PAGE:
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The Difference between SD-WAN and CDN

The Difference between SD-WAN and CDN
Sometimes there is confusion between what a Software Defined-WAN (SD-WAN) does and what a Content Distribution Network (CDN) can do.  After all, both are used to speed up the performance of applications, but for two different areas.

The simple answer:

  • SD-WANs are typically used by enterprises to ensure employees get optimal performance when accessing corporate applications.
  • CDNs are most often used by companies offering application or information services to cache their content close to customers to ensure they can deliver the best possible user experience.

That’s a good starting point, but there are some overlapping use cases that can muddy the picture, as we’ll see.

A typical SD-WAN customer may have a data center in Santa Clara and users throughout the US, Europe and the Middle East.  They would have brought in SD-WAN when it became too expensive to scale MPLS for exploding bandwidth needs, or when the company couldn’t afford the long lead times required to make network changes.

A business could deploy and SD-WAN in days for global connectivity. However, some SD-WAN products rely on the best effort, public Internet for long-haul connectivity, which negatively impacts mission-critical application performance when used as a transport. Private network-based SD-WAN, such as services provide by Aryaka, optimize and route traffic over a dedicated and secure WAN backbone. This results in faster and more consistent application response times for end users no matter where they are located around the globe.

The role of CDNs

CDNs, on the other hand, are typically used to stage content closer to their consumers. A news organization, for example, might worry that a large news event would swamp centralized web servers.  Signing up for a CDN would enable it to replicate and cache its content on servers around the world.  Now when news breaks, visitors would be served from local servers and there is little chance service would be delayed or interrupted.

Some Software as a Service companies also use CDNs to stage content closer to customers in an effort to bolster the performance of their network-based services, and that’s an instance where SD-WANs can come into play as well.

Just because a SaaS company uses a CDN, doesn’t mean the performance of that SaaS service will be adequate for all customers.  After all, customers come in all shapes and sizes and can be located anywhere, and the CDN in question will only provide the needed performance boost for some percentage of the SaaS customer base.

Some of both

Given that, some customers may opt to use an SD-WAN service to make sure employees are getting the best possible experience out of the SaaS offering.  Traffic from remote branches rides Aryaka’s global, private SD-WAN and is pumped right into the SaaS data center.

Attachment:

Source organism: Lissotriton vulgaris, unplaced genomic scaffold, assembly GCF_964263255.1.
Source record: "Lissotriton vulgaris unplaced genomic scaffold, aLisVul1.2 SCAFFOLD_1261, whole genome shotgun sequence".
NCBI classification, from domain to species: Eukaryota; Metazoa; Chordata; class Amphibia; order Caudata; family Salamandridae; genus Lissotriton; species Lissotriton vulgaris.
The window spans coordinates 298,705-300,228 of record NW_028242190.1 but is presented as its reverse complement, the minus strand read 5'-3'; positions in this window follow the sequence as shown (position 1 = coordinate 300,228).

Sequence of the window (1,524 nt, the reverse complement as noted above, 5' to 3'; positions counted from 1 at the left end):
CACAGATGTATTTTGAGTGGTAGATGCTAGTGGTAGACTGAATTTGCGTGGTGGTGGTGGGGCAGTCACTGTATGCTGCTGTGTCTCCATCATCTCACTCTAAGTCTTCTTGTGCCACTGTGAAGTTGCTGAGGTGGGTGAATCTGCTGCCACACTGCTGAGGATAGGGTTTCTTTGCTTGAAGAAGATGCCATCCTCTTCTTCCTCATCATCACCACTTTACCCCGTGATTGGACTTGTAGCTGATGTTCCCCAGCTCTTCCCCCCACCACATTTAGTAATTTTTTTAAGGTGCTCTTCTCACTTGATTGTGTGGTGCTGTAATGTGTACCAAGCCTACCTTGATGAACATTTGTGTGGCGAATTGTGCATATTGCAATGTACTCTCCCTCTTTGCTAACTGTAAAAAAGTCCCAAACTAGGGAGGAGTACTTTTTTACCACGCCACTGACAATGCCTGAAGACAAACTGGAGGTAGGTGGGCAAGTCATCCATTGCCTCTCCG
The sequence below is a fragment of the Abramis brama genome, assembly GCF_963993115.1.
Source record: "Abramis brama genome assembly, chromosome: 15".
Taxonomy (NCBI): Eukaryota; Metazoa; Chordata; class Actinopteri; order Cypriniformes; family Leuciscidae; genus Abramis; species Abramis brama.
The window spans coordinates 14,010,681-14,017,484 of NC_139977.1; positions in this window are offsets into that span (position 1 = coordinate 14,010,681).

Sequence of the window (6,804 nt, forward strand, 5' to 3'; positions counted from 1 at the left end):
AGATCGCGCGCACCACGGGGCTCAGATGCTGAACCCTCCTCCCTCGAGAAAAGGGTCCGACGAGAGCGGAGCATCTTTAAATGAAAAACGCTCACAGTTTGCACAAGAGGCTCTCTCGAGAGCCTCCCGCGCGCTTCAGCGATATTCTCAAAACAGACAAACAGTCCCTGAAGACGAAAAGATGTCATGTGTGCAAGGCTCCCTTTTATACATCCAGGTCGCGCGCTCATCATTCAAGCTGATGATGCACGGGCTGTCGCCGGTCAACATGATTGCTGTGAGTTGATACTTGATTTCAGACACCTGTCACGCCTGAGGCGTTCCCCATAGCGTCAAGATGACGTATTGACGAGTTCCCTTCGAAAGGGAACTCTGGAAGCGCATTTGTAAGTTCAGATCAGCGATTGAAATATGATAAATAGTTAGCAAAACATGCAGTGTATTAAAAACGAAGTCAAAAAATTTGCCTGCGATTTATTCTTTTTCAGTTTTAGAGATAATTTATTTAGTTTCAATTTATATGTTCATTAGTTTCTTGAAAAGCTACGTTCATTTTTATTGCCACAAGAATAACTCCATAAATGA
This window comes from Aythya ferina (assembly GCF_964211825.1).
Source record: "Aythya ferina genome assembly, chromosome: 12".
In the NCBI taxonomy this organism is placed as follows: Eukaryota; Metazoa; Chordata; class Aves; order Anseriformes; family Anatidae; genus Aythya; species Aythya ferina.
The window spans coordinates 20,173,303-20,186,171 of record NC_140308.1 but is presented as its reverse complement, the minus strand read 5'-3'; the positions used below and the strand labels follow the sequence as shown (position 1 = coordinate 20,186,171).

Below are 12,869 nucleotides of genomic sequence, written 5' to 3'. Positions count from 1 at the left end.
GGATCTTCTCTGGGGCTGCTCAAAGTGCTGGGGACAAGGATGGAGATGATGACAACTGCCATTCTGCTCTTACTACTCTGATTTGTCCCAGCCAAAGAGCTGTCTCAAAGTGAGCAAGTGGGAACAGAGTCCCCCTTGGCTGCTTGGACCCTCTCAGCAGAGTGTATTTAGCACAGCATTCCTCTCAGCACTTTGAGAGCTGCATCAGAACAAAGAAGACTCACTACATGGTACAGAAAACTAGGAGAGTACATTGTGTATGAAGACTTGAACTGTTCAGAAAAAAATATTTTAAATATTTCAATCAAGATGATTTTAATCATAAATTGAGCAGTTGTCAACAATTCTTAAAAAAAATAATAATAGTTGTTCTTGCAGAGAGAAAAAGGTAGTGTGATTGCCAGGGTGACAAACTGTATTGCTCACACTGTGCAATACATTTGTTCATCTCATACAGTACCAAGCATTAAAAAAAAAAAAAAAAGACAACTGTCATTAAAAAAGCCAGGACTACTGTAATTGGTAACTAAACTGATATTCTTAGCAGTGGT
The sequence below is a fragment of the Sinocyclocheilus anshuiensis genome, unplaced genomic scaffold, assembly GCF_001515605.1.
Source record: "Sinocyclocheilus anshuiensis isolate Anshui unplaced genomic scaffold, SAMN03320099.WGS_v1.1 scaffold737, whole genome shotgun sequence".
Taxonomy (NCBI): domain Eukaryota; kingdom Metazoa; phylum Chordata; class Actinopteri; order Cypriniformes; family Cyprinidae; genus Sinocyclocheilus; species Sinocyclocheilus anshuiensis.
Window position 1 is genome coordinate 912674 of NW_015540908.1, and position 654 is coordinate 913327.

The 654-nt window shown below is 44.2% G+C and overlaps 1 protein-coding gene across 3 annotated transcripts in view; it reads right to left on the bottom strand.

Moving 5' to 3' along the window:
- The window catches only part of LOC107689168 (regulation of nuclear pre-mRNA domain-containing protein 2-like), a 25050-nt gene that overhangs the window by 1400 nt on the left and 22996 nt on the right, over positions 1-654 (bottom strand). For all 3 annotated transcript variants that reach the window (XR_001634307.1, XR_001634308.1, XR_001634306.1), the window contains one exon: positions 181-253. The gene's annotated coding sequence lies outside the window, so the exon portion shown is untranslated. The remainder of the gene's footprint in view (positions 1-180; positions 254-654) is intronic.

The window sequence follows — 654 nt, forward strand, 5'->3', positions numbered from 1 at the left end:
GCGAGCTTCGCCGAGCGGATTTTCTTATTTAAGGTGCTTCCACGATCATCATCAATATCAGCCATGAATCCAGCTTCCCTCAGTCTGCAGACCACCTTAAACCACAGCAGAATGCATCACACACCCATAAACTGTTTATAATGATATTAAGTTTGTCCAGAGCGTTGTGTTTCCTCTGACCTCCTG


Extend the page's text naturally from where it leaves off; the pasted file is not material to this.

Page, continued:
For example, City & Guilds Group, the $195 million global leader in skills development offering everything from eLearning to executive coaching, deployed Aryaka’s Global SD-WAN to tie users in the UK, India, New Zealand and the Americas to the organization’s instance of Office 365 hosted in Microsoft’s data center in Dublin, Ireland.

Using an SD-WAN also ensures enterprises can optimize the performance of all their SaaS tools, instead of having to tackle SaaS performance issues application by application.  That’s a huge time saver because, by some counts, companies use an average of 16 SaaS apps today and that number is climbing rapidly.

Since the roles of SD-WANs and CDNs are rather distinct, it wouldn’t be surprising to find companies that use both.  That news organization that uses a CDN to stage content around the world, might also decide to use a SD-WAN to rapidly scale the bandwidth of its WAN backbone while optimizing the performance of applications accessed by employees over that network.

In fact, Aryaka offers both SD-WAN and CDN services.  However, unlike the classic CDN networks focused on content caching, Aryaka’s CDN is used by application providers to support dynamic content that is transactional in nature, requiring a lot of interaction between the user, the server, and the application.  In these cases, there is very little to cache, so the performance of the network is key.  Aryaka’s optimized, secured, managed backbone delivers.

Air China partnered with Aryaka to leverage our global SD-WAN and boost the performance of the company’s web portals and website. When they made the switch to Aryaka’s Global SD-WAN and CDN services, the airline saw cache hit rates improve more than 99 percent and loading times reduce considerably. This greatly improved the airline’s web experience for customers around the world.

So while both SD-WANs and CDNs help speed the delivery of applications, they both play a critical role in helping enterprises get the most out of their online resources. We invite you to learn more about our Global SD-WAN and CDN services. Contact Aryaka today to schedule a meeting with one of our expert consultants.

About the author

Mouli Radhakrishnan
Mouli Radhakrishnan

Mouli is Vice President of Product Management at Aryaka Networks, and leads the technology process for strategic customer opportunities and business development partnerships.